“Are you going home for Memorial Day?” a colleague asked me recently.
“Yes,” I said without a pause. I knew she was referring to Connecticut, where my kids and I moved from last summer.
“Oh, but home is here now. I’m sorry,” she replied, correcting herself.
We talked for a few more minutes — about a friend’s wedding I’d be attending, and other plans for the trip — but the concept of ‘home’ stuck in my head.
On a verbal level, I use the word ‘home’ frequently.
It’s the Maine house where I’m raising my kids. It’s my family’s home in Connecticut near the beach. It’s the memory of the house I grew up in, and the ghost of the others I’ve lived in. It’s the towns and cities where I spent my childhood and young adulthood.
It can be anywhere, as long as I am with the ones I love and adore.
So, what is home really? Is it something tangible like the house you grew up in? Is it a definitive place where you lay your head at night? Or is it a more abstract idea — like wherever your family is. Or, for that matter, any place where you curl up in the warmth of security, comfort and familiarity?
When we had that conversation in my office, I was certain that home — to me — is more abstract. I use the word so frequently, and in so many different ways, that it must be, right?
In Connecticut, at my parents house, I whipped up a pitcher of this Summer Sangria, packed with fruit and the promise of warm days to come. Together with a dear friend, we shared drinks and feasted on sausages and potato salad, while catching up on life. We laughed, as we always do, as silliness wove its way into the evening. My kids and I were home.
On Sunday, I attended the wedding in Brooklyn, sharing a special moment as one of my college friends became a newlywed in an intimate gathering of friends and family. Later, as I headed north to my parents house, I gazed at the brightly lit New York skyline while crossing the Triboro Bridge (actually, it’s now the Robert F. Kennedy Bridge, but it will always be the Triboro to me), and it felt different. New York is among the places I’ve counted as home, and for years I thought I would call it home again. But this time, I admired the skyline, partially decked in red, white and blue for Memorial Day, without the same longing. Sure, I still love it, but it wasn’t calling to me anymore. Not in the same way.
After lazy mornings reading the paper in the backyard and walks on the beach, it was time to head north. We said our goodbyes — including a quiet one as we drove past the Long Island Sound shoreline one last time, as we always do. But this time it felt different for me. I wasn’t torn between a longing for that home, and a need to get to my own.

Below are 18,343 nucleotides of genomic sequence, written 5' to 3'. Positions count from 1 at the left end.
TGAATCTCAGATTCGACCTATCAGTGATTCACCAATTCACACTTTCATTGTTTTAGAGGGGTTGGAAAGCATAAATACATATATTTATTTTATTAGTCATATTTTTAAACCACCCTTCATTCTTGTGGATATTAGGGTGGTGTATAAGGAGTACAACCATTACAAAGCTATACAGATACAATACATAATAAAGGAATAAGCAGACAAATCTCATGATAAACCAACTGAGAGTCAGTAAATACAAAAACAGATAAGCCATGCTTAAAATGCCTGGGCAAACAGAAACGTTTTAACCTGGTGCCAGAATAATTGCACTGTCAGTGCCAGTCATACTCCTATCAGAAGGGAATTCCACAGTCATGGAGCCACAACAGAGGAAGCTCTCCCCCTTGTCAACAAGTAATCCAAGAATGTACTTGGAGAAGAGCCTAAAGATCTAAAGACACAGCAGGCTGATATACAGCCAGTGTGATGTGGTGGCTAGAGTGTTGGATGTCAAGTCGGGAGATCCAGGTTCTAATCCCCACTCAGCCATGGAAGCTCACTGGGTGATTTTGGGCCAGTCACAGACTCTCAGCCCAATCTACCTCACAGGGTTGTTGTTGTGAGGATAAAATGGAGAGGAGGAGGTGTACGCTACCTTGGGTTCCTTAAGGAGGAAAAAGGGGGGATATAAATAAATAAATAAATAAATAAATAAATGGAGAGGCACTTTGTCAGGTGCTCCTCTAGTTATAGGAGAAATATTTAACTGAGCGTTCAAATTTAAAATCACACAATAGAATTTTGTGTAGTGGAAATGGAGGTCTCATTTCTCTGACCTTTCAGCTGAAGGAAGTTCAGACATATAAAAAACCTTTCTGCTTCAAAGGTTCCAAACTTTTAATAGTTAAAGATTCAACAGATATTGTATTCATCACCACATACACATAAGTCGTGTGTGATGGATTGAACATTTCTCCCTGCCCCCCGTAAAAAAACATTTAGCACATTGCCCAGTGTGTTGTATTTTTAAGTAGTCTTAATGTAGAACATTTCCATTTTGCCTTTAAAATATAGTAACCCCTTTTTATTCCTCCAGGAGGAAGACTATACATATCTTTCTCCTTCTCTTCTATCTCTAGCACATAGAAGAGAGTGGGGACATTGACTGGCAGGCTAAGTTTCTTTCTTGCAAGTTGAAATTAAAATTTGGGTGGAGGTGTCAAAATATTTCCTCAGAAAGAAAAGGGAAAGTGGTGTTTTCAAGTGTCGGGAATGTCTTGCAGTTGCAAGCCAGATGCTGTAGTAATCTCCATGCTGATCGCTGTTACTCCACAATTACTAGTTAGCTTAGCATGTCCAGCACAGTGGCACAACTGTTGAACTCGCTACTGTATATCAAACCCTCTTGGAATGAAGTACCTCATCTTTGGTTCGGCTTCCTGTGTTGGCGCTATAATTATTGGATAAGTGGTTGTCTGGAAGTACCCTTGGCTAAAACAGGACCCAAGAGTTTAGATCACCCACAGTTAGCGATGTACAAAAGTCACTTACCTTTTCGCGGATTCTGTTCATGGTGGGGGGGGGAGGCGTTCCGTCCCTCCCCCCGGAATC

Three hours later when the curve of the Piscataqua River bridge came into view against the clear blue sky, it felt like a breath. That’s the halfway point of our drive back to Bangor, but there’s something about crossing that bridge.
Later, arriving in the Queen City, I texted a friend to say we’d made it back safely. “Welcome home,” read the response.
And that’s when it hit me: I really am home.
For the first time in years, I’m settled and at peace with where I am and what I’m doing. The loud demons of longing and restlessness have been quieted by creating a happy, active life for my kids and myself here in Maine.
Home. This is home.
Maybe home is both tangible and abstract. Maybe it’s something that’s many things all at once. And maybe, just maybe, home doesn’t have to be one place — but many. And that’s okay.
- 4 cups strawberries, divided
- 2 tbsp granulated sugar
- 1 750-mL bottle pinot grigio, chilled
- 1 orange, ends removed and sliced
- 1 lime, ends removed and sliced
- ice, to taste (if desired)
- Combine 2 cups strawberries with the sugar in a blender and puree until smooth. Pour into a pitcher. Pour in the pinot grigio, and stir to combine.
- Quarter the remaining strawberries. Add to the pitcher along with the orange slices and lime slices. Stir well to combine.
- Add ice, if desired. Serve immediately.